Jesus had started a fire, and he was already cooking fish that he’d presumably caught himself. He cooked them, which means he didn’t just snap his fingers and materialize a finished meal. He invited them to add their fish to his and said, “Come and have breakfast” (John 21:12).
In another appearance to the disciples, Christ’s resurrection body seamlessly interacted with the disciples’ mortal bodies (John 20:19-23). Nothing indicates that his clothes were strange or that there was a halo over his head. He drew close enough to breathe on them (v. 22).
On the other hand, though the doors were locked, Christ suddenly appeared in the room where the disciples were gathered (v. 19). Christ’s body could be touched and clung to and could consume food, yet it could apparently “materialize” as well. How is this possible? Could it be that a resurrection body is structured in such a way as to allow its molecules to pass through solid materials or to suddenly become visible or invisible? Though we know that Christ could do these things, we’re not explicitly told we’ll be able to. It may be that some aspects of his resurrection body are unique because of his divine nature.††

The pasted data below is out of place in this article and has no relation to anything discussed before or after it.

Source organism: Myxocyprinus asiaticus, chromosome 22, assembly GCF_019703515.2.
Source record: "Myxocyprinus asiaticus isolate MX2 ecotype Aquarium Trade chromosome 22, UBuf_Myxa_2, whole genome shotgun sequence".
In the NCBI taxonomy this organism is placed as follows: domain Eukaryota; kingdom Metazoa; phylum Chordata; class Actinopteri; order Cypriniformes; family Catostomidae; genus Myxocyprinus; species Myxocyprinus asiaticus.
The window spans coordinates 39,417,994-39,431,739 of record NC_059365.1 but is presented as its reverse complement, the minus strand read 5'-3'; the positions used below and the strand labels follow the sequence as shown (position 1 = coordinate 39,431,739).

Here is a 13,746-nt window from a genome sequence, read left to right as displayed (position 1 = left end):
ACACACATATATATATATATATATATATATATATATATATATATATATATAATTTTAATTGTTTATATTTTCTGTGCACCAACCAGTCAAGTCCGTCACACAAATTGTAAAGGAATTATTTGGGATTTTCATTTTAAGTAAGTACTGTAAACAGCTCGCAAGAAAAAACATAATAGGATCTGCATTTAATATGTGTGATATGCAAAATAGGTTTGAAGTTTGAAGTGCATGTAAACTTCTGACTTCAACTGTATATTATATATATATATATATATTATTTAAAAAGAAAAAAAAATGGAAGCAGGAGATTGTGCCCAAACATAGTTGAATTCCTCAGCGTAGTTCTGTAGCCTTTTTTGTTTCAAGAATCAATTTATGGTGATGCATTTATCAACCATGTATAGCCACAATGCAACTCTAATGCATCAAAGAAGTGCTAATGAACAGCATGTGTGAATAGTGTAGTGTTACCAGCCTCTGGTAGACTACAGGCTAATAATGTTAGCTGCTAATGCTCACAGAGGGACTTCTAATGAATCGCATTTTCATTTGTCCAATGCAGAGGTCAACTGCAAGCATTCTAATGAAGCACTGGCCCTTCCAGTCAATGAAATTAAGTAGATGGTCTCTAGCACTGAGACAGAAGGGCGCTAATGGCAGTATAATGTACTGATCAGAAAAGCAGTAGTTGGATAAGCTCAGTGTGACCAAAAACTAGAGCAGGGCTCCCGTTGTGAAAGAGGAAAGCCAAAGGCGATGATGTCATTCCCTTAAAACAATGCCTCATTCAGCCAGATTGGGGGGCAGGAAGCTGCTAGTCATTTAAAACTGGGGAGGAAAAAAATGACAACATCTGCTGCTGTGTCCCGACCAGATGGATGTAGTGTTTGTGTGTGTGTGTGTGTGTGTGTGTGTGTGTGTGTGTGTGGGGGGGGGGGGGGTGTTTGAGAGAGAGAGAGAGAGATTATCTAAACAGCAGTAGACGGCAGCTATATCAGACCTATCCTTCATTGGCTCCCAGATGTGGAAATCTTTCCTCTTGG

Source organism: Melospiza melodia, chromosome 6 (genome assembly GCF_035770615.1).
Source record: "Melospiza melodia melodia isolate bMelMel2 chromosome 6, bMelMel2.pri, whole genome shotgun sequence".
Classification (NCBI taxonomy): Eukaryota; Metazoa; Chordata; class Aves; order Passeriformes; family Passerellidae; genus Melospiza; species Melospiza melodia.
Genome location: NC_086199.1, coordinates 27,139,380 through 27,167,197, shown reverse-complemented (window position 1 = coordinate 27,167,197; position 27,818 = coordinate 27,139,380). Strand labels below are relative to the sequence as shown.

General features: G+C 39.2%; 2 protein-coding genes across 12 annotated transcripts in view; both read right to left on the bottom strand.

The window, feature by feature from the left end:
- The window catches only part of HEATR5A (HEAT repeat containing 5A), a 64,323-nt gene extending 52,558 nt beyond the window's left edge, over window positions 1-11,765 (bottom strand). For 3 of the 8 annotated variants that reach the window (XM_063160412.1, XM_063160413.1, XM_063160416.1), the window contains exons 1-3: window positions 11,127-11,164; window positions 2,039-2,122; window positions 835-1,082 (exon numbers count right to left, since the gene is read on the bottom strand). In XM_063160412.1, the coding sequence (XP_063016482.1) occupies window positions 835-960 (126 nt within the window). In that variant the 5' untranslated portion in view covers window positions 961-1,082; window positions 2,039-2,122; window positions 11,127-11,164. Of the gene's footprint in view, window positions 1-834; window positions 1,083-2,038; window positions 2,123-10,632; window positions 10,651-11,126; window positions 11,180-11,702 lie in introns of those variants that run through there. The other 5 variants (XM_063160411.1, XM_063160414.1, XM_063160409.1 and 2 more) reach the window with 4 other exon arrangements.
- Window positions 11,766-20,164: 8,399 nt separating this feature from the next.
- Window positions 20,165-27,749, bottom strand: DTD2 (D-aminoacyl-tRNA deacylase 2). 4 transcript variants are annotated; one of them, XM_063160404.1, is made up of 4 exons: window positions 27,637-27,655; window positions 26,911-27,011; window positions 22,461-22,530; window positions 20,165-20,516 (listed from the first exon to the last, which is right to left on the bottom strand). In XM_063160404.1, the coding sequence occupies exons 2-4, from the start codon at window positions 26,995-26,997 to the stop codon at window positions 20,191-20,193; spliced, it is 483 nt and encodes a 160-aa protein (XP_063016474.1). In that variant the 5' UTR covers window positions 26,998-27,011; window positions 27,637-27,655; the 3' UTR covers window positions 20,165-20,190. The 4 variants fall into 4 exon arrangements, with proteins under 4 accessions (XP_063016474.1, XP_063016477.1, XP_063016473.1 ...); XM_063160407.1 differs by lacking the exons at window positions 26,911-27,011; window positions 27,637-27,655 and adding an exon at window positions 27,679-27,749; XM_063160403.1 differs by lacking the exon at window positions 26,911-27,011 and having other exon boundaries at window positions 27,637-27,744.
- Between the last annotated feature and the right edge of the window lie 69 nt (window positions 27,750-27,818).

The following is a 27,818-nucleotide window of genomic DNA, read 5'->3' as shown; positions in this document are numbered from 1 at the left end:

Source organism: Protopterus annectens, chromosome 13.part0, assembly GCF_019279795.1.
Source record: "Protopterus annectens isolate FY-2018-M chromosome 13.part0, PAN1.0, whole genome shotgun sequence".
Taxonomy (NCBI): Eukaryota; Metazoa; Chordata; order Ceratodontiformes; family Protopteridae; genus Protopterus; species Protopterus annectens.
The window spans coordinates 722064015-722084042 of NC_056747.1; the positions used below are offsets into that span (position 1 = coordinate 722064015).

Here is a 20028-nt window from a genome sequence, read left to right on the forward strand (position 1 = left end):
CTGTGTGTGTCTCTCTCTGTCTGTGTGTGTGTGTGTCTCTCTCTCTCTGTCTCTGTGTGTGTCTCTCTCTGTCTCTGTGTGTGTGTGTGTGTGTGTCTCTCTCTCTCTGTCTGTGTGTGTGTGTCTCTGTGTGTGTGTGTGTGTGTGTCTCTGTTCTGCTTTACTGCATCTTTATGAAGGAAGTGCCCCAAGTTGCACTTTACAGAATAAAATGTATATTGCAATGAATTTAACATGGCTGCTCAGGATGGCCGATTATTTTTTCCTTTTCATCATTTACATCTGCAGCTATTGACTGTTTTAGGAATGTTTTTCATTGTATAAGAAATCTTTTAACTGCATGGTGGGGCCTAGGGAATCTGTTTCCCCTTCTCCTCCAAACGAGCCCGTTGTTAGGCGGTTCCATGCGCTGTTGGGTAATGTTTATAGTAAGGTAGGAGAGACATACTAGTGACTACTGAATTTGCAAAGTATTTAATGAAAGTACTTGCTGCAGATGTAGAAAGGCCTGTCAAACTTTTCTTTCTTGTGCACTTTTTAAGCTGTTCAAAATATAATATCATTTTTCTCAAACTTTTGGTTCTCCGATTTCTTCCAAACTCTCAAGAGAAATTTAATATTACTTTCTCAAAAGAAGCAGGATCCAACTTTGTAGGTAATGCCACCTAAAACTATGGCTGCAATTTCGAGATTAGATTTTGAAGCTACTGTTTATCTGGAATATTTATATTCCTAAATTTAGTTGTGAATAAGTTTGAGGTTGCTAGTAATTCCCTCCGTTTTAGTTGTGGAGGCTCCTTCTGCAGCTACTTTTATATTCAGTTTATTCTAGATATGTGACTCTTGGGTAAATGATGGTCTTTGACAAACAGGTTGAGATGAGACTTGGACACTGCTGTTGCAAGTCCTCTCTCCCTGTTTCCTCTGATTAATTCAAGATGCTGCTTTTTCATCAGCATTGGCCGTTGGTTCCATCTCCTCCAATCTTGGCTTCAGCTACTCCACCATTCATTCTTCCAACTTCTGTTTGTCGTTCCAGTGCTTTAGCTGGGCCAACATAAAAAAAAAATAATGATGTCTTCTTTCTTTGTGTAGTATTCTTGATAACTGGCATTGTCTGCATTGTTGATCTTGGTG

By observing the resurrected Christ, we learn not only about resurrected bodies but also about resurrected relationships. Christ communicates with his disciples and shows his love to them as a group and as individuals. He instructs them and entrusts a task to them (Acts 1:4-8). If you study his interactions with Mary Magdalene (John 20:10-18), Thomas (20:24-29), and Peter (21:15-22), you will see how similar they are to his interactions with these same people before he died. The fact that Jesus picked up his relationships where they’d left off is a foretaste of our own lives after we are resurrected. We will experience continuity between our current lives and our resurrected lives, with the same memories and relational histories.
Once we understand that Christ’s resurrection is the prototype for the resurrection of mankind and the earth, we realize that Scripture has given us an interpretive precedent for approaching passages concerning human resurrection and life on the New Earth. Shouldn’t we interpret passages alluding to resurrected people living on the New Earth as literally as those concerning Christ’s resurrected life during the forty days he walked on the old Earth?
The Promise of Imperishable Bodies